Harvard study estimates thousands died in Puerto Rico due to Hurricane Maria

At least 4,645 people died as a result of Hurricane Maria and its devastation across Puerto Rico last year, according to a new Harvard study released Tuesday, an estimate that far exceeds the official government death toll, which stands at 64.

The study, published in the New England Journal of Medicine, found that health-care disruption for the elderly and the loss of basic utility services for the chronically ill had significant impacts across the U.S. territory, which was thrown into chaos after the September hurricane wiped out the electrical grid and had widespread impacts on infrastructure. Some communities were entirely cut off for weeks amid road closures and communications failures.

Researchers in the United States and Puerto Rico, led by scientists at the Harvard T.H. Chan School of Public Health and Beth Israel Deaconess Medical Center, calculated the number of deaths by surveying nearly 3,300 randomly chosen households across the island and comparing the estimated post-hurricane death rate to the mortality rate for the year before. Their surveys indicated that the mortality rate was 14.3 deaths per 1,000 residents from Sept. 20 through Dec. 31, 2017, a 62 percent increase in the mortality rate compared to 2016, or 4,645 “excess deaths.”

From Washington Post.


Nawabshah = highest-ever temperature recorded in April on #Earth

Women carrying pitchers filled with the water near a remote village in Thar. Women in the desert have to walk miles every day to fetch water for their families. ─ Photo by author
Women carrying pitchers in Thar. Photo by Zulfiqar Kunbhar (Dawn).

Nawabshah (Shaheed Benazirabad) may have endured the highest temperature ever recorded on Earth in the month of April, The Washington Post reported on Tuesday, quoting a French meteorologist and an expert on weather extremes.

A high of 50.2 degrees Celsius was recorded in Shaheed Benazirabad on April 30, with dozens suffering heat strokes and business activities coming to a halt in the city.

Read: How Sindh is struggling to respond to climate change challenges

Etienne Kapikian, a meteorologist at Meteo France, posted on Twitter that the temperature recorded in the city on Apr 30 was the highest ever for Pakistan as well as Asia. But Christopher Burt, a global expert on weather extremes, went a step ahead to claim it may have been the highest ever recorded in the world in the month.

from Dawn.

April Showers

ABA Business Law Section Spring Meeting

Looking forward to taking my Business Organizations class to the ABA Business Law Section’s Spring Meeting this week at the Rosen Shingle Creek. We will be attending a session on Public Private Partnerships in International Business Law. This semester has seen a number of developments with international trade, tariffs, Facebook privacy concerns, transparency and disclosure in SEC filings, the decline of Toys R Us, the meteoric rise of online retail giants, and new cases of insider trading.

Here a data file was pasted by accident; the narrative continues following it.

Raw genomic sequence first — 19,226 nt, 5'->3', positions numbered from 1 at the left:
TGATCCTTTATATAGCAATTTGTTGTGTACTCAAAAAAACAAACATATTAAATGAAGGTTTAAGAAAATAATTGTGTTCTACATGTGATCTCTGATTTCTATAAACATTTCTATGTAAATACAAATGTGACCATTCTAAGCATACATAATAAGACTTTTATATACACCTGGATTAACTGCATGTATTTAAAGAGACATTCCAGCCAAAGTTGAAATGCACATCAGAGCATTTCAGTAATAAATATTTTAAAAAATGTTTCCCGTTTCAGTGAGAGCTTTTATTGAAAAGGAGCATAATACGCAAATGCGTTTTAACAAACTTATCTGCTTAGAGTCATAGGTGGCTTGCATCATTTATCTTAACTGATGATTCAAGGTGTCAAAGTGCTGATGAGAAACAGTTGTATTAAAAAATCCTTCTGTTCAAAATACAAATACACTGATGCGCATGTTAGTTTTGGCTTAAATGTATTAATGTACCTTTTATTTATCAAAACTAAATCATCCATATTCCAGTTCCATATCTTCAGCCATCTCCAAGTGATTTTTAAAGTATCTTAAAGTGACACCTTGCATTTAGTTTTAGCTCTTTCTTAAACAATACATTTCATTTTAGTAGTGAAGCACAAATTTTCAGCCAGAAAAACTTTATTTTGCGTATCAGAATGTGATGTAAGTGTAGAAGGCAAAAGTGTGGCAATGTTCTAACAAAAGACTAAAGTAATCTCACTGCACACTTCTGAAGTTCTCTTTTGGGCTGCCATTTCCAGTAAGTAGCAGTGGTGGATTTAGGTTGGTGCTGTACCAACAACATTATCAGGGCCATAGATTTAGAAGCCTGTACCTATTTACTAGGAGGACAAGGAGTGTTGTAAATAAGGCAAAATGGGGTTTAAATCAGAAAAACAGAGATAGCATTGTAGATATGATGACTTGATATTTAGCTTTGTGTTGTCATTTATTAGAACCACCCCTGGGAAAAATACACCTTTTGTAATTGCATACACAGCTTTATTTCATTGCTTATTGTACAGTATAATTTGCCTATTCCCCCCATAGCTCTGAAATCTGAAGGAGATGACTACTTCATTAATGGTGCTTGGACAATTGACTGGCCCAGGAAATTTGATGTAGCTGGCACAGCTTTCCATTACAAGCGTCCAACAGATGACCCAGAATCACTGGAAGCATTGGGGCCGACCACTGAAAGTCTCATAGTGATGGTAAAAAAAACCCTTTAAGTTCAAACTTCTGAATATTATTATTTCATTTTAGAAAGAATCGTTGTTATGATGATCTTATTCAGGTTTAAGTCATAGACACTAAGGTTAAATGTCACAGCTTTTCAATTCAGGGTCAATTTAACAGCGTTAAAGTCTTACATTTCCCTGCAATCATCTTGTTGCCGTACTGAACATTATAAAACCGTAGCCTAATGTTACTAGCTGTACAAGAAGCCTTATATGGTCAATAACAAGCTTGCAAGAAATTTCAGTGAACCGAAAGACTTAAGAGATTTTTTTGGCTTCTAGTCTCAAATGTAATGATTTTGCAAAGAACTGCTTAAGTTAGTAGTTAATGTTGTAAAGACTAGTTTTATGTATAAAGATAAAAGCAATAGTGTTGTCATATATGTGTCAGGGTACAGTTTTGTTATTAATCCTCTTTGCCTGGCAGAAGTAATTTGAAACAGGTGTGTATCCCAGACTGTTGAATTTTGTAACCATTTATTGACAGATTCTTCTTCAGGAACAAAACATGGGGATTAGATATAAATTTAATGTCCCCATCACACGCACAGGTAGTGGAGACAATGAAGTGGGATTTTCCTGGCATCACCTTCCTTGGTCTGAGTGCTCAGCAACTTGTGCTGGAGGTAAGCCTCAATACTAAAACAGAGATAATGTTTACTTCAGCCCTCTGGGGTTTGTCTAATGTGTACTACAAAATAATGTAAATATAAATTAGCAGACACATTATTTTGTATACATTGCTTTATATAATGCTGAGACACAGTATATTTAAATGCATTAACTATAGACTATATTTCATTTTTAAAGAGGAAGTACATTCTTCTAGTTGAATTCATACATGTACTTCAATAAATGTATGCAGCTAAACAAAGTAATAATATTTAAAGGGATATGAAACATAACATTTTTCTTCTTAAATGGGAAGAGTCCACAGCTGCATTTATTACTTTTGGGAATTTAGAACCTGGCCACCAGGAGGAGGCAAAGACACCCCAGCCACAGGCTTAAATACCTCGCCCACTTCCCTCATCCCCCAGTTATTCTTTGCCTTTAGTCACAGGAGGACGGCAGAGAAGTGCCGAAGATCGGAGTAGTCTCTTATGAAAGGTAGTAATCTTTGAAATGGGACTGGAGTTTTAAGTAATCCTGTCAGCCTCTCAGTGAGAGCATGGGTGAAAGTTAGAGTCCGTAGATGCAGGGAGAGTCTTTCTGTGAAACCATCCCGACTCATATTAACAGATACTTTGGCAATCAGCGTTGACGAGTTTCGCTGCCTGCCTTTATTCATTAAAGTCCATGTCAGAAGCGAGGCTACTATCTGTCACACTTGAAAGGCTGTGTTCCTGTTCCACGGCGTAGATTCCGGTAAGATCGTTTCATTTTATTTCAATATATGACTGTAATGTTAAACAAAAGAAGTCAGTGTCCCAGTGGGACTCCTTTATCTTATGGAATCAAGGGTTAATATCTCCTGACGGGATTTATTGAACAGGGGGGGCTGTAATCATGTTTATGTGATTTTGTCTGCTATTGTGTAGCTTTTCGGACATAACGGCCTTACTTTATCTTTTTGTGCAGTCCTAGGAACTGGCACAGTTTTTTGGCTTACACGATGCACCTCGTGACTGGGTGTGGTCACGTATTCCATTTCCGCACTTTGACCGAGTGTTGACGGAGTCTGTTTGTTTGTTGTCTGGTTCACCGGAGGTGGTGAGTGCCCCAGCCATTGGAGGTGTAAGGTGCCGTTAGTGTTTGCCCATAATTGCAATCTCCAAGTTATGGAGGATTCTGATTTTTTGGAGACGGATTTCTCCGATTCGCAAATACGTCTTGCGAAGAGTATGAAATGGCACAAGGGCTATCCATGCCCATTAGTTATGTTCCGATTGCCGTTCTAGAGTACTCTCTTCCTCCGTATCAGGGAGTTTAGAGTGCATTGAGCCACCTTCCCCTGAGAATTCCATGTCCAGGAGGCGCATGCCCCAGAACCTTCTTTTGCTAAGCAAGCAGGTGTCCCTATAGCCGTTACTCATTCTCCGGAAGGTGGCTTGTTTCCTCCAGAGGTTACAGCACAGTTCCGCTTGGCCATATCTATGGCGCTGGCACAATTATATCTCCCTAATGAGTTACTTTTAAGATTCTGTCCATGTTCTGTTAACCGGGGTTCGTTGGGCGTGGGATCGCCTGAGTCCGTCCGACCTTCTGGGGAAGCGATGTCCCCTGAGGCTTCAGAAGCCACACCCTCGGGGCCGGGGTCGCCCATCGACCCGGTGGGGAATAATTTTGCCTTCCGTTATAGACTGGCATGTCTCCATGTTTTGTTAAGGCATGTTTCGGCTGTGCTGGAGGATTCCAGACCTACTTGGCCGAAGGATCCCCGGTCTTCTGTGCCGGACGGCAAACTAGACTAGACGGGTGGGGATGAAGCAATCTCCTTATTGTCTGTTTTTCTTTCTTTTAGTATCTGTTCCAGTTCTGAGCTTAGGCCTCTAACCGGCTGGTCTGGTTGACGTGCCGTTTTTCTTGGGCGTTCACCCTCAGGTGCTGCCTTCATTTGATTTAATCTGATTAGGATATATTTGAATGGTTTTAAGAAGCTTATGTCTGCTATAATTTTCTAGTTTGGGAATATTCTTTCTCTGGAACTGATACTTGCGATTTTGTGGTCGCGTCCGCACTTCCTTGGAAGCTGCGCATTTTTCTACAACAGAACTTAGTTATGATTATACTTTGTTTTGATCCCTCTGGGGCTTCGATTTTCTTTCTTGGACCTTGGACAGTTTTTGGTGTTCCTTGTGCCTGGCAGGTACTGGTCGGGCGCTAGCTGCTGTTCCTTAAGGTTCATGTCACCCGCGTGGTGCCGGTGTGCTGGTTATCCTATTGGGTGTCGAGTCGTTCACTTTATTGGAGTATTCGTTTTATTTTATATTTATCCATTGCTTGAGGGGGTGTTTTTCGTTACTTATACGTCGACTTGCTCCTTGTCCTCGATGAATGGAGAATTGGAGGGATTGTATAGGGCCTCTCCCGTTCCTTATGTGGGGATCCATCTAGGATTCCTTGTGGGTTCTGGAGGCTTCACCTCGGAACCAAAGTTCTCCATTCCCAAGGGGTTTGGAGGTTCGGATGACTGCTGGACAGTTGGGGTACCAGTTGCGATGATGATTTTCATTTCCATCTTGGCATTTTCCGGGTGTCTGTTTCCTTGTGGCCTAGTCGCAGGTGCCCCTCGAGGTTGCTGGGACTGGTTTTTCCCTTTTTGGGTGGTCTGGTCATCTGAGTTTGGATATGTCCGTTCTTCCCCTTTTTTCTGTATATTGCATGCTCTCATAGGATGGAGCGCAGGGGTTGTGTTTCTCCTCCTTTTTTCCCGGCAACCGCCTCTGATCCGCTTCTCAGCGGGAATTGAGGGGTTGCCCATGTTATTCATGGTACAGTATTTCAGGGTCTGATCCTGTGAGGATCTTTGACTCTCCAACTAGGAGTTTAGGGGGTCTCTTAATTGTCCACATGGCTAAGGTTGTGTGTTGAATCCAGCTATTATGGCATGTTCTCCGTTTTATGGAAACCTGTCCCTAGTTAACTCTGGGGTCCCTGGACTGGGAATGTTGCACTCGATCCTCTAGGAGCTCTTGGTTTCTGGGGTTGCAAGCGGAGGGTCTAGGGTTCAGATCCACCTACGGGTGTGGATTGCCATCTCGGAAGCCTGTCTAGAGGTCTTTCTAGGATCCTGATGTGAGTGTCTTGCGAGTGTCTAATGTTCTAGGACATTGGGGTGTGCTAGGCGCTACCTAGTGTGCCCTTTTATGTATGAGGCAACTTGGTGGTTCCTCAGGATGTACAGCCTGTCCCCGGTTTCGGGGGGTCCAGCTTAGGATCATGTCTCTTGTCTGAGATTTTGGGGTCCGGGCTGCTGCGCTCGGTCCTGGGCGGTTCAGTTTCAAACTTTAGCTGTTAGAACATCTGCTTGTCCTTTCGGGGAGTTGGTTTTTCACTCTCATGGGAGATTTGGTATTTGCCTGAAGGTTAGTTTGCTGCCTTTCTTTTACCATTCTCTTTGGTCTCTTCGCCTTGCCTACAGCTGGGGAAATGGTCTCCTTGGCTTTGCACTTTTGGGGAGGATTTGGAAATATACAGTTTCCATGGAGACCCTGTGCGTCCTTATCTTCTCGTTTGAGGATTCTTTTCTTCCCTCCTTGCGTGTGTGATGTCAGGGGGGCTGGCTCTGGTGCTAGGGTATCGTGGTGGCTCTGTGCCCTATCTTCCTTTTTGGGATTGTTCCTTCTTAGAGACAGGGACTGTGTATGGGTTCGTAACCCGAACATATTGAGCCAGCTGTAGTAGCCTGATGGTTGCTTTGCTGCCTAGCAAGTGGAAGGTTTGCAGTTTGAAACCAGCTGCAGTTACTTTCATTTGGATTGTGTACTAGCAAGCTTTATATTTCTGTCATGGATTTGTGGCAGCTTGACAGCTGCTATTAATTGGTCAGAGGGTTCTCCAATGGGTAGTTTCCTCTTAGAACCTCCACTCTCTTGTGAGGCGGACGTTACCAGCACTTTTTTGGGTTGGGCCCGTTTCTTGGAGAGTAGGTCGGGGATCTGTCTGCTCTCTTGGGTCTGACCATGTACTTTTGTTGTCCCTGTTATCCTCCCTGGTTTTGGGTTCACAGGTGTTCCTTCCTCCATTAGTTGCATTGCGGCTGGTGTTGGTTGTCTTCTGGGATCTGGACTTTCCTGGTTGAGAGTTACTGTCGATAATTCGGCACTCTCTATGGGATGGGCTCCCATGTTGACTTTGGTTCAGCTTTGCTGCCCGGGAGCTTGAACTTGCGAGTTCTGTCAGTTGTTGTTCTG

Delaware Law’s Human Dignity and Environmental Justice Symposium

On Friday, the Dignity Rights Project and Widener Law Review host the Dignity Rights and Environmental Justice Symposium. The Distinguished Speaker is The Honorable Bernice B. Donald, United States Court of Appeals for the Sixth Circuit.

Ken Kristl (Delaware Law) will moderate a panel on Legal Approaches to Environmental Justice Abroad. I speak on that panel regarding Water Hazards, Environmental Justice, and Biofuels, remotely with the following other presenters:

  • Stephen Kass, Carter, Ledyard & Milburn, “Responses to Climate Migrants: Helping Rural and Urban Residents of Developing Countries Remain or Return Home”
  • Jope Dayo, Delaware Law School: “Constitutional Rights to Environmental Dignity in Nigeria.”
  • Dina Townsend, Global Network for Human Rights and the Environment, and University of Tilburg, “Indigenous descriptions of the world and consultation that silences.”

Co-sponsors of the program include:

  • ABA Section on Civil Rights and Social Justice
  • Coming Clean
  • Delaware Concerned Residents for Environmental Justice
  • Delaware Law School Environmental Rights Institute
  • EarthJustice
  • Global Network for Human Rights and the Environment
  • Environmental Justice Health Alliance
  • NYC Bar Task Force on Climate Adaptation

You can register in person for the event here and the webinar here.

ABA Section on Environment, Energy, and Resources Spring Meeting

Next week, I look forward to being a part of dynamic conference with ABA SEER on a panel focusing on Technological Advances, Citizen Science, and Their Impact on Regulatory Control. Administrative Law Judge Francine Ffolkes of the Division of Administrative Hearings for the State of Florida will moderate the panel. My co-panelists include Susan M. Floyd, Senior Counsel at Entergy Services, Inc. and Dr. Joseph K. Lyou, President and Chief Executive Officer, Coalition for Clean Air/South Coast Air Quality Management District Governing Board. The panel description is below: